To recapitulate, the present invention is useful to promote safe start-up operation in a switching circuit that has a switch coupled to an input power source via a converter transformer winding, or otherwise. The switch has an on impedance and an off impedance, and is driven by circuitry according to the present invention such that for at least a portion of the time the switch is on, its on impedance is intentionally made larger. This increase in switch on impedance (e.g., in Rds) alters at least one parameter of the output waveform obtained at the secondary (or output) side of the converter transformer, for example, maximum output voltage, maximum output current. In addition, the present invention can be used to dictate length of time tss that the protective circuitry affects the on impedance of the switch or switches. The result is that with relatively few additional components, safe start-up of switching circuits in general, and DC:DC converters in particular is promoted.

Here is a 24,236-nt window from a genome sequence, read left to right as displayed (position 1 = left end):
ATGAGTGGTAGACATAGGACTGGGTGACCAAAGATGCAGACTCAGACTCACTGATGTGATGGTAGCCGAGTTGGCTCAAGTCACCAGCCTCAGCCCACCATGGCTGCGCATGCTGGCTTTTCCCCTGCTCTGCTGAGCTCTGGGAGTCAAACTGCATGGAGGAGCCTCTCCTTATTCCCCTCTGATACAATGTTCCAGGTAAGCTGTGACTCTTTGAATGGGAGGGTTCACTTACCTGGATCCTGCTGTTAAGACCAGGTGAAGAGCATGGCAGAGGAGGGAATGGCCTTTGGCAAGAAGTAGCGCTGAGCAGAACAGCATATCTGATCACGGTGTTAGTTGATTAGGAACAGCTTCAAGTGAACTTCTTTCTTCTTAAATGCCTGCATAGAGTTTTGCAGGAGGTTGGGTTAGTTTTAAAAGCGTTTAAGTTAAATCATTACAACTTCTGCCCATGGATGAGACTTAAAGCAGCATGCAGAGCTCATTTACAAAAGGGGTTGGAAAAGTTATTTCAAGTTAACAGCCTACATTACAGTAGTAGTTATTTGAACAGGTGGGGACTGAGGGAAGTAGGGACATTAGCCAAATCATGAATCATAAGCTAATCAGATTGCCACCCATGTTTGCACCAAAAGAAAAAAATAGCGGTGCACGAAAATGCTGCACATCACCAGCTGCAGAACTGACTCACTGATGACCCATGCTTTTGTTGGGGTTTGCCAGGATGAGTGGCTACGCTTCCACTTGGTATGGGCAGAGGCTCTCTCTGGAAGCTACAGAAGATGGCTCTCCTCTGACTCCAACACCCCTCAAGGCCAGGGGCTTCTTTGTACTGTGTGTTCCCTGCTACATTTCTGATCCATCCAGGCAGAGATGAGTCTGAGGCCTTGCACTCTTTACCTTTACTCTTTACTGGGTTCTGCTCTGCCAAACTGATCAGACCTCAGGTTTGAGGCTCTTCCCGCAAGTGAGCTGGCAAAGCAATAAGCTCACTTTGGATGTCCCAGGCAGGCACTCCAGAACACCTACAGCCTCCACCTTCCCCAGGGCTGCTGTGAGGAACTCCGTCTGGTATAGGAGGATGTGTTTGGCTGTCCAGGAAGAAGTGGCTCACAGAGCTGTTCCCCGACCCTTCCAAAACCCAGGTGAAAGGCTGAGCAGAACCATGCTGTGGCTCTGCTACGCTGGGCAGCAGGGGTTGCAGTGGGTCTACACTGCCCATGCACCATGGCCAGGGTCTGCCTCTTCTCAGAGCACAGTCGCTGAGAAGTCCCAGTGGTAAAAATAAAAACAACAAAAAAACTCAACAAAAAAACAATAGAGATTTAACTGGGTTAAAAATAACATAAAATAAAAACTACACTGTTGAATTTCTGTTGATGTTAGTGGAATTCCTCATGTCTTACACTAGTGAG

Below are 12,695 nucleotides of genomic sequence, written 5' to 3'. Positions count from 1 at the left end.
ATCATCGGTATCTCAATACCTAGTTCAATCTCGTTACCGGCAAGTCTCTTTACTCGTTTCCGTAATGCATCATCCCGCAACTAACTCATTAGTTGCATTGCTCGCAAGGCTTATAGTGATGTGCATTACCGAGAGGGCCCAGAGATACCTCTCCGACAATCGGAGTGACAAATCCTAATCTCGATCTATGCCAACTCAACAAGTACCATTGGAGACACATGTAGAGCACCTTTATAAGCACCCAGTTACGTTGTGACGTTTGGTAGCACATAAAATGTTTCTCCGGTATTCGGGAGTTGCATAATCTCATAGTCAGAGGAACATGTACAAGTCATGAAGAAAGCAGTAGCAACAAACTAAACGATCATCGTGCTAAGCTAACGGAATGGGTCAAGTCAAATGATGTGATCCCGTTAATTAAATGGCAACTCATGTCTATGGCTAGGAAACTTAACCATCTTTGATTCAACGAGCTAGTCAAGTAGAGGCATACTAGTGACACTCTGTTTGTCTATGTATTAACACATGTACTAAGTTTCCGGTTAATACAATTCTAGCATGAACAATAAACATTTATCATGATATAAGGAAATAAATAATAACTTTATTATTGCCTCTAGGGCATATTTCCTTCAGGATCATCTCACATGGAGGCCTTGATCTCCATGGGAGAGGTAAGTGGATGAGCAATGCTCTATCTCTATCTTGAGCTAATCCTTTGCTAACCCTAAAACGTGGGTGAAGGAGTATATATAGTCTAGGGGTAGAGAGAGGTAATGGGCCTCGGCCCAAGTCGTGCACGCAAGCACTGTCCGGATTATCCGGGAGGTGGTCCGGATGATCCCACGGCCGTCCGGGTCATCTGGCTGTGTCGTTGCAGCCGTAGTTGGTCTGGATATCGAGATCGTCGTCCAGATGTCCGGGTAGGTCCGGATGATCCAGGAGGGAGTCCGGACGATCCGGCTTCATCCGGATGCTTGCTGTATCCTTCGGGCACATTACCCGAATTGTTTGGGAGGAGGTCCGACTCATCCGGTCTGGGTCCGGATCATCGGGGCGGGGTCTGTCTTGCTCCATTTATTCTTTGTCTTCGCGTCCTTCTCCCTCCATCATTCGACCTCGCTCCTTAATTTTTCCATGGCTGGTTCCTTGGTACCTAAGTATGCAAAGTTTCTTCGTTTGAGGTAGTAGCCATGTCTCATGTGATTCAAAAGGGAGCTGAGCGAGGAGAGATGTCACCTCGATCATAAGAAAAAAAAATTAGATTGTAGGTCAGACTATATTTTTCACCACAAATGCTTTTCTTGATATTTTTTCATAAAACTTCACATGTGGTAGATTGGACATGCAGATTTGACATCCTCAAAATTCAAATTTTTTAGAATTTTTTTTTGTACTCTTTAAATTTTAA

Modifications and variations may be made to the disclosed embodiments without departing from the subject and spirit of the invention as defined by the following claims.

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Classifications
U.S. Classification361/18, 361/58, 361/90
International ClassificationH03K17/16
Cooperative ClassificationY02B70/16, H03K17/163, H02M2001/0032, H02M2001/0045, H03K17/166, H02M2001/0029, H02M1/36
European ClassificationH03K17/16B2B, H03K17/16B4B, H02M1/36